WASHINGTON — President Barack Obama pushed Congress Tuesday to give oil market regulators more muscle to deter price manipulation by speculators, the latest White House response to determined Republican attacks on administration energy policies amid high gas prices at the pump.
Obama wants Congress to strengthen federal supervision of oil markets, increase penalties for market manipulation and empower regulators to increase the amount of money energy traders are required to put behind their transactions.
"We can't afford a situation where some speculators can reap millions while millions of American families get the short end of the stick," Obama said at the White House.
The plan is more likely to draw sharp election-year distinctions with Republicans than have an immediate effect on prices at the pump. The measures seek to boost spending for Wall Street enforcement at a time when congressional Republicans are seeking to limit the reach of federal financial regulations.
The president's $52 million proposal comes as Republicans have been hammering Obama on his energy policies, recognizing the political cost of high gas prices on the president. Obama's plan would turn the tables on Republicans by taking aim at Wall Street's role in the oil price chain.
Obama was joined during his Rose Garden remarks by Attorney General Eric Holder, Treasury Secretary Timothy Geithner, Commodity Futures Trading Commission Chairman Gary Gensler, and Federal Trade Commission Chairman Jon Leibowitz.
The president didn't shy away from casting the issue in partisan terms, drawing attention to Republican opposition to a plan to end tax breaks for oil and gas companies.
"So here's a chance to make amends," he said.
Even before the White House announced Obama's plans, House Speaker John Boehner called it a political ploy and criticized the president for not using authority he already has to deal with such problems.
"The president has all the tools available to him if he believes that the oil market is being manipulated," Boehner told reporters Tuesday. "Where's his Federal Trade Commission? Where is the SEC? He's got agencies there. So instead of just another political gimmick, why doesn't he put his administration to work to get to the bottom of it?"
Boehner used the acronym for the Securities and Exchange Commission, whose duties include regulating markets.
Senior administration officials who put together the proposal stopped short of blaming market manipulation for rising gas prices, but said they wanted to curtail the ability of speculators to take unlawful advantage of oil price volatility.
"The price is affected by a variety of factors," said Brian Deese, the director of the White House's National Economic Council. "Obviously, instability in the Middle East as well as growth projections across the globe are affecting global oil markets all the time."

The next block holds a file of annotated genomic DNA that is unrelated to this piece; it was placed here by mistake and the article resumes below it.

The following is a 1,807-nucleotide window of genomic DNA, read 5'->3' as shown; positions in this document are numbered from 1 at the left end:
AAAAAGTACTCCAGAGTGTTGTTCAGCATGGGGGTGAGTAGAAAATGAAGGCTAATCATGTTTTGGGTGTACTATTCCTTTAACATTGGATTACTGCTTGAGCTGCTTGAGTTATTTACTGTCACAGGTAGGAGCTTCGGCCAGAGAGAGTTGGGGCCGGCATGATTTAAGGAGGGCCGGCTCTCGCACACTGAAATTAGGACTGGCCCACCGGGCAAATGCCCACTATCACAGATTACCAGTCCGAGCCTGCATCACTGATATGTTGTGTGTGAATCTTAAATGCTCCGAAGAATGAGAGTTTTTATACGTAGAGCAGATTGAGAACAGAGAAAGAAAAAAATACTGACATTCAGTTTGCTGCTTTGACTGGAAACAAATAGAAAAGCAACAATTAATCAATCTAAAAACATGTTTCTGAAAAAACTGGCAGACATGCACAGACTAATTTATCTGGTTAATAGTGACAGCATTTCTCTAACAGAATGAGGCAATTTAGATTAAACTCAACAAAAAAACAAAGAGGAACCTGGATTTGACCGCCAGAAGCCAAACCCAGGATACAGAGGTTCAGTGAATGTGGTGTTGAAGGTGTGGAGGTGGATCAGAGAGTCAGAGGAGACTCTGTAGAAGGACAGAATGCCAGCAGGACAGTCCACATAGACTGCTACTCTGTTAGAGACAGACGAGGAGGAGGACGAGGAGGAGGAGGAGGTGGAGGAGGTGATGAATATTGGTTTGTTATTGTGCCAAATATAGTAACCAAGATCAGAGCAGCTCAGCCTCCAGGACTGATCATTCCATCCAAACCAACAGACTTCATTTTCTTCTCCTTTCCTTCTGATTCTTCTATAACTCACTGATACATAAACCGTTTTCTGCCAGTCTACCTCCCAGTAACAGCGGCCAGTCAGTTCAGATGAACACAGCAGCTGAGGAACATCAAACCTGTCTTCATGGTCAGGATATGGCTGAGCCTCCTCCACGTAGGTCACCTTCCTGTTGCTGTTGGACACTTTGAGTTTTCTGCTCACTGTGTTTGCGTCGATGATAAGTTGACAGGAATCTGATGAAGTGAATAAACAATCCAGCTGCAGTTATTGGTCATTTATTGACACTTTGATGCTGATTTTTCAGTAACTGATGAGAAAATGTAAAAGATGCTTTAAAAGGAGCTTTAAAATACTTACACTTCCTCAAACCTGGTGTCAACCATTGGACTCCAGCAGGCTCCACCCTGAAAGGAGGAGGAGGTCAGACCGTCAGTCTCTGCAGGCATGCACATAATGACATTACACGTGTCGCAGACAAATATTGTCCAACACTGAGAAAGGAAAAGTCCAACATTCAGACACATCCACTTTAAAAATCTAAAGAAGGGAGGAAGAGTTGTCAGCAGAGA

Meanwhile, the average price of a gas at the pump has dropped slightly but is still higher than it was at this time last year.
"None of these steps by themselves will bring gas prices down overnight," Obama said. "But it will prevent market manipulation and make sure we're looking out for American consumers."
Democrats promptly tested Republican support. House Democrats tried to attach an amendment to an unrelated hunting bill Tuesday that would have provided the CFTC with a version of the manipulation-fighting resources Obama sought.
It was defeated 261-160 with all but one Republican and 25 Democrats voting against it.
At issue is the increasing role of investment in oil futures contracts by pension funds, mutual funds, hedge funds, exchange traded funds and other investors. Much of that money is betting that oil prices will rise. Analysts say it is possible that such speculation has somewhat inflated the price of oil.
At the same time, investors can also bet that prices will go down – indeed, speculators have been credited for low natural gas prices. Studies of the effects of speculation on oil markets indicate that it probably increases volatility, but doesn't have a major effect on average prices.
Citing such evidence, Charles T. Drevna, president of the American Fuel and Petrochemical Manufacturers, said refiners count on the financial markets to hedge against higher crude oil costs. He urged Obama to instead focus on transporting oil from Canada through the Keystone XL pipeline that Obama has blocked.
Obama's plan this time calls on Congress to:
_ Increase six-fold the surveillance and enforcement staff of the Commodity Futures Trading Commission to better deter oil market manipulation.
_ Increase spending on technology to provide better oversight and surveillance of energy markets.
_ Increase civil and criminal penalties against firms that engage in market manipulation from $1 million to $10 million.
_ Give the Commodity Futures Trading Commission authority to increase the amount of money that a trader must put up to back a trading position. The administration officials said such authority could help limit disruptions in energy markets.
The White House effort comes as Republicans have talked of limiting the reach of a financial regulation overhaul that Congress passed in 2010 over their objections. Though the House Republican budget, which calls for sharp reductions in government programs, does not specify reduction in spending by the trading commission, the administration officials said that if the cuts were applied the commission would lose more than five times what it spends on regulating energy markets.
The debate will pit Republicans who blame high gasoline prices on Obama who, in turn, blames Republicans for coddling Wall Street.
Associated Press writer Alan Fram contributed to this report.
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